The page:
Saturday, October 8, 2016

#Poe Read-Along - The Mask of the Red Death #witchseasoncm

Yesterday was the anniversary of Poe's death.
On September 27, Poe left Richmond for New York. He went to Philadelphia and stayed with a friend named James P. Moss. On September 30, he meant to go to New York but supposedly took the wrong train to Baltimore. On October 3, Poe was found at Gunner's Hall, a public house at 44 East Lombard Street, and was taken to the hospital. He lapsed in and out of consciousness but was never able to explain exactly what happened to him. Edgar Allan Poe died in the hospital on Sunday, October 7, 1849. (

I was first curious abou the spelling of the title of this story, as I was seeing it spelled online as "Masque" of the Red Death. However, in my unabridged anthology (published by Running Press in 1983), the title is The Mask of the Red Death. I believe it is a play on words on Poe's part. At the beginning of the story, he says, "The scarlet stains...especially on the face of the victim, were the best ban which shut him out from the aid and from the sympathy of his fellow-man." There is a kind of scarlet "mask" that is a dead giveaway of someone with the disease. But then, Prince Prospero also holds a masquerade (masque) within his seclusion. I feel that was Poe's intent...for mask to represent both.

I'll admit to this being one of Poe's stories that was pretty deep so I did some analysis reading about it online. The first thing I read was the symbolism of the seven rooms of seven different colors representing the stages of life, the black room with the scarlet windows representing death. It makes sense and is quite clever, especially when the Red Death makes its appearance, walking from room to room, blue room all the way to finally black. When Prospero and his revelers follow, it is like they are going through life, and then they finally reach death at the hands of the disease.

There has been much analysis of Poe's works and this one is no different. They really dig in deep with the symbolism. For instance, the line "a thief in the night" is from the Bible and many scholars align the Red Death as the apocalyptic Jesus figure and the castle with Prospero and his revelers represents the world. And so, the Red Death brings about the end of the world. Interesting idea.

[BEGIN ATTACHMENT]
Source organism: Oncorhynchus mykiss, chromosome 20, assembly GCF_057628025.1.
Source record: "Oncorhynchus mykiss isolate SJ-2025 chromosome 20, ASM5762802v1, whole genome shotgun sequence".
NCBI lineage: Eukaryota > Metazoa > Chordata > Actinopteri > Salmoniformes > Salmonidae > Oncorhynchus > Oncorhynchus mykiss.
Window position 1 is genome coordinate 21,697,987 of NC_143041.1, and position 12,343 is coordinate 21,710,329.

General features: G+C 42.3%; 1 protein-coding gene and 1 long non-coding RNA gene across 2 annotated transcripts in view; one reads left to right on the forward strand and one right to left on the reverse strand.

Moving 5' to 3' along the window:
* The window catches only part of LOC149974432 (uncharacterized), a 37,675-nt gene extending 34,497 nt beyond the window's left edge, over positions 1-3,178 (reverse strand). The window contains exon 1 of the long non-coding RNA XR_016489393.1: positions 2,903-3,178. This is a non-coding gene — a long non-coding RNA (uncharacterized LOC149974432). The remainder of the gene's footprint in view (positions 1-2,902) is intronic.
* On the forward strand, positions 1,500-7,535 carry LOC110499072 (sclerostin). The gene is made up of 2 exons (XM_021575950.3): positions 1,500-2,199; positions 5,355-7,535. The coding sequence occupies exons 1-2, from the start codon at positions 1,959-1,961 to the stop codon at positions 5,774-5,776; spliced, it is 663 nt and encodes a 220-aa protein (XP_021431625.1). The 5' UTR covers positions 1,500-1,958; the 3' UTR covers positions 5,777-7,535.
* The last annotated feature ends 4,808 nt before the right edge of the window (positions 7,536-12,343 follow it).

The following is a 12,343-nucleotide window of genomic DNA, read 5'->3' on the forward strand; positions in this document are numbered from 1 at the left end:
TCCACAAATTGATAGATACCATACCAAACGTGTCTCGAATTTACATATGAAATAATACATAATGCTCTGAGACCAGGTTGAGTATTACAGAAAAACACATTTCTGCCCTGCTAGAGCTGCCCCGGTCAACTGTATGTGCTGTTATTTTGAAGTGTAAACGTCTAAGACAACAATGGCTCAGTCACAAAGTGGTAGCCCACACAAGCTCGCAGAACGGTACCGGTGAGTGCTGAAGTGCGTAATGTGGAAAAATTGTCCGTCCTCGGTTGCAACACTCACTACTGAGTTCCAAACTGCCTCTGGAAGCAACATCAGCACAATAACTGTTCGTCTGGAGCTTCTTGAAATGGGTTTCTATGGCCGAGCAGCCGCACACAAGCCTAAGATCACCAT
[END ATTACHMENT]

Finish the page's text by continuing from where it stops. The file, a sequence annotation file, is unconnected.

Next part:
My final take is that these wealthy people seal themselves away to escape the Red Death, only to succumb to it in the end anyway. The can't escape what's inevitable, or what proves to be a virulent disease. I'm quite sure I remember reading about households during the Black Death that sealed themselves off from the rest of the city/town, but ended up contracting and dying from the disease anyway.

A great story, in my opinion, but not overly scary. What did you think about what I discussed above and/or did you like the story?

On a side note, and I'm sure I mentioned this last year, but I'm a huge Vincent Price fan. Price starred in a bunch of films based on Poe's works. This one was no exception.

The Masque of the Red Death/1964
A European prince terrorizes the local peasantry while using his castle as a refuge against the "Red Death" plague that stalks the land.

I'm not sure if I have seen this one or not. If I have, I don't remember it. You can watch it on Amazon Prime for $2.99, or here's the full movie from YouTube. Fun!

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  1. You know, I own that edition and I never noticed that different spelling. I grabbed it off the shelf just to make sure and, yep, there it is: mask. As a kid I thought "masque" was just an old-timey way of spelling "mask." I have more on my history with the story and some observations here:

  2. This was a very symbolic read. I enjoyed looking up and reading about the happenings
    occuring at that time period in Poe's life.
    Carol Smith

  3. "Masque of the Red Death" is one of my favourites by Poe! It actually has kind of creeped me out since I put in the light of real life epidemics such as ebola of today and the fears that grow out of them, including the paranoia it creates in some. That's neat the way you interpret the story as a life cycle journey that culminates in death. I never thought of it that way before, though I've always known Poe's stories to be heavy with symbolism as with the other Romantic writers' works. And I've seen the Vincent Price film and it is phantastic!

  4. I liked your analysis of the story, Michelle!

    I missed the Discussion Post, but I FINALLY got my review up today:

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